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Tubatic avatar 11:23 PM on 08.11.2011  (server time)
Digital Depth: Jim Sterling is onto Something

For the past few weeks, Jim Sterling has taken on the Xbox Live Summer of Arcade entry for the week, and each has come in disappointing in his opinion. This has come as a surprise, as many of the games show an overwhelming amount of promise and skill in some area. Bastion with its unique approach to narrative, From Dust with it's manipulation of physical elements and Insanely Twisted Shadow Planet with it's gorgeous artstyle: these little download games are presenting players with some of the absolutely highest quality components that are sorely lacking in some games that are made by teams of people for many hundreds of thousands of dollars. At any sectional slice, you would be forgiven for thinking you're having a go at a highly crafted work of AAA gamecraft.

But as Jim sums up, something has mackered the final project into palpable dissatisfaction. For all of Bastion's narrative prowess, a shallowness was evident and unpalatable for Sterling. As deft and lush as the element manipulation and physics may be, the game turns out to have little in the way of god-game depth. Even the down right beautiful ITSP tops off as a merely adequate rum through a not very developed tunnel of straight forward adventure gameplay. All amazing and promising games, all suffering from a similar malady: a general lack of full-on depth and substance. It's to be expected that not every game will be awesome. But, how is it that these three games in particular are weighing in as ornate jugs half full of delicious libation?

An easy solution would be to blame Jim Sterling for being tired of his work or some other ridiculous accusation. He's an easy target, because he's so fat. Fat with the presence he maintains on Destructoid, not only as a reviewer, but as a regular news and feature writer on the site. Couple that with the love these games are getting from several other outlets, and one might think he's just having a sad faced go at Microsoft's summer push. However, a look at those other outlets will reveal that the flaws Jim points out are echoed, but overall downplayed. They are there, but discounted in favor of praise and the will to endure the faults to enjoy these games.

So look then to the developers. What's creating this viscious strain of substandard games wrapped in wondrous coating? Theories are numerous, but I think the realities of these games' creation and existence are the ultimate culprit: a small scope game can excel in brilliant ideas, but its in danger of simply not having the key resources (time, people, money to sustain the project) to create the well tempered game that satisfies that deep gamer-thirst for long-lasting game sustenance. This is going to be the defining trait of this era of indie gamecraft at the dawn of digital distribution platforms and services: great ideas, truncated scope.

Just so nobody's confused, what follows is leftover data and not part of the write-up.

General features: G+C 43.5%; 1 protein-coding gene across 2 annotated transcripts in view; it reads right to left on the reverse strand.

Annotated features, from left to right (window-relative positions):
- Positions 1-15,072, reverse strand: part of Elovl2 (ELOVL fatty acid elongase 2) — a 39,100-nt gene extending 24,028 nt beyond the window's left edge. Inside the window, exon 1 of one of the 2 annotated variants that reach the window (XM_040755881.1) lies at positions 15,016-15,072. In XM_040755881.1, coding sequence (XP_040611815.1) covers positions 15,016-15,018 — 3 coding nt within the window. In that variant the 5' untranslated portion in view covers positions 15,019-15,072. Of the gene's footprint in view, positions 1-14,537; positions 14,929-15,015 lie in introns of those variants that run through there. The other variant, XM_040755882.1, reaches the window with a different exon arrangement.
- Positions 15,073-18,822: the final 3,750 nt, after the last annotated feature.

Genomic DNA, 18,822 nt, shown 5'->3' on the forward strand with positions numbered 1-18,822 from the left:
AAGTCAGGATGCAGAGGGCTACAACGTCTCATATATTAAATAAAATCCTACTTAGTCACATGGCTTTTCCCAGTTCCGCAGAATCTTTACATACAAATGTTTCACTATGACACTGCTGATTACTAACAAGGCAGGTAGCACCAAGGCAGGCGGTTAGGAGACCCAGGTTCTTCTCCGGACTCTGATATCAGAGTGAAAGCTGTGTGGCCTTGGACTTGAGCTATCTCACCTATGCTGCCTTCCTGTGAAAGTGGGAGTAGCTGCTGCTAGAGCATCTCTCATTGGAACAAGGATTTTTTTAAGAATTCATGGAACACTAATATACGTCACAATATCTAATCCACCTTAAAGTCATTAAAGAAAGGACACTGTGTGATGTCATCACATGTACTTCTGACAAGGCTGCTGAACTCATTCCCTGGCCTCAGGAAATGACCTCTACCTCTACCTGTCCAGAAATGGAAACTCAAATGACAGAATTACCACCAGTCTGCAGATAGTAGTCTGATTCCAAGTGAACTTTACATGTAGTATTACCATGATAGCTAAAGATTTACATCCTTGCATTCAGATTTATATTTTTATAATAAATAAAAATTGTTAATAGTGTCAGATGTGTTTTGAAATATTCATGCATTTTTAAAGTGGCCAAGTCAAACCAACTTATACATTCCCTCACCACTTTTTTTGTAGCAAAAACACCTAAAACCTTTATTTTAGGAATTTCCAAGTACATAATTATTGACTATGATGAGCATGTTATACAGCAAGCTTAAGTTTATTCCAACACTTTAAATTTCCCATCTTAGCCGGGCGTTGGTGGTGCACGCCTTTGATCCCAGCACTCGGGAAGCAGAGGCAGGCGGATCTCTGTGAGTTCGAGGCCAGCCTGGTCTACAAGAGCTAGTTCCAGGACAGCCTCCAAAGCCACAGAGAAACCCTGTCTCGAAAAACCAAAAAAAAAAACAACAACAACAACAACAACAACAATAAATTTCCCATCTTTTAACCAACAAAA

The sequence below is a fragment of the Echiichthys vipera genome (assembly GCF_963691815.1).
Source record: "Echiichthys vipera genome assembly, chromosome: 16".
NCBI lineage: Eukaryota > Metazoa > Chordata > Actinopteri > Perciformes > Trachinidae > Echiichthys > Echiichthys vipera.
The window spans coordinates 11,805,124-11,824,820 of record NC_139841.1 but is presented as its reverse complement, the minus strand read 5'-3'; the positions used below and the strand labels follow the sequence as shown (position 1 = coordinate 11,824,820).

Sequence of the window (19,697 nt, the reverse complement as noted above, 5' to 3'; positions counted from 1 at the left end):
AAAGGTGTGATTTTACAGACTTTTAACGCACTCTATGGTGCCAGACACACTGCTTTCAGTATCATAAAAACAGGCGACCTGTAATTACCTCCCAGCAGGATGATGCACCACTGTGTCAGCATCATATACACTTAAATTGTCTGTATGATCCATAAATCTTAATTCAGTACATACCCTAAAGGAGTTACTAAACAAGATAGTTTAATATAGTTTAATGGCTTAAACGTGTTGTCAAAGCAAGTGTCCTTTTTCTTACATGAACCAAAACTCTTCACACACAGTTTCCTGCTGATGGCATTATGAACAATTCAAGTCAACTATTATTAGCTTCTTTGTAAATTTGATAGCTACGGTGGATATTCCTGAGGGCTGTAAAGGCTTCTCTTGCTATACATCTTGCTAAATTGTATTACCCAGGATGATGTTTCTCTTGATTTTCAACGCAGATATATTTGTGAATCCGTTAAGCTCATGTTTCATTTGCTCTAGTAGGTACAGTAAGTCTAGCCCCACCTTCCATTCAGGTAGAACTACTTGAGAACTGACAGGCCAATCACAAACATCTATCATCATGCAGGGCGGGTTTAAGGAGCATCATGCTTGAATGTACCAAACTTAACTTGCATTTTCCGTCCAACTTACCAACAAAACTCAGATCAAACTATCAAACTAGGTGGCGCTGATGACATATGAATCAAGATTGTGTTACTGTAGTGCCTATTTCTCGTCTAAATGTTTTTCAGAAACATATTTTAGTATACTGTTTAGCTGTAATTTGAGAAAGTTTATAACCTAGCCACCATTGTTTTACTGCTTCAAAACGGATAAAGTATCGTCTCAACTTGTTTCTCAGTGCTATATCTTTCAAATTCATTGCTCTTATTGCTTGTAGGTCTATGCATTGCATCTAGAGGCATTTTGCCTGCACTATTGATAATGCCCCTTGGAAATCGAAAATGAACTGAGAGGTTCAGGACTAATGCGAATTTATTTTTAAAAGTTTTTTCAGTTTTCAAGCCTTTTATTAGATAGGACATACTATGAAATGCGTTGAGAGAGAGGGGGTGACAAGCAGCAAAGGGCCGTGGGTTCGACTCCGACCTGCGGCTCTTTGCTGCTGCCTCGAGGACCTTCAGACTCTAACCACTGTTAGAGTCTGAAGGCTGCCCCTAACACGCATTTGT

Greg Kasavin of Bastion's SuperGiantGames, has said that his studio simply wouldn't exist if not for digital distribution slashing the cost of delivering a game to the masses. They can't afford to put Bastion in a box and put it on store shelves. However, Bastion exists in a world where the game can be downloaded to a gameplayer. Similarly, I'm sure, From Dust as it exists today would never be a big enough idea or experience for Ubisoft to greenlight mass production, let alone greenlight the resources for developing the idea from the basic game it is now into a boxed product. These ideas and games thrive off of their smaller scope and are meeting with success and life outside of their creator's minds. This is great.

What isn't great is the loss of well developed, deeply explored games. The digital indie space thrives on the short experience. Indie game ideas bloom at the lower $0.99 to $15.99 price range, but you're not going to find the exhaustive and awe inspiring depth of SimCity, The Sims or Civ. A proper edition of those franchises, mind you: their iOS counterparts lack the depth and gusto of their originals without much room for argument.

Not to say depth can't be achieved in the indie space. Super Meat Boy is a thorough and shining study in pure run and jump. And even now, Jim is working on a review for E.Y.E, an apparently super detailed mash of an indie title built on top of the Source Engine. Hack anything, play how you want, and experience a world of details. Glaring issues aside, it sounds like its providing him with some level of real joy and contentment. But this depth is the exception in the digital indie space.

I've gone on about this whole thing about depth before, but its an item that rarely comes up as a solid point in the "Casual/Hardcore" or "Indie/Corporate" argument space. What do you think Destructoid? Are we losing depth in our games in this digital indie age? What sort of deep and detailed experiences are you finding on digital platforms? Or am I just barking up a dead horse? What's your take on this?

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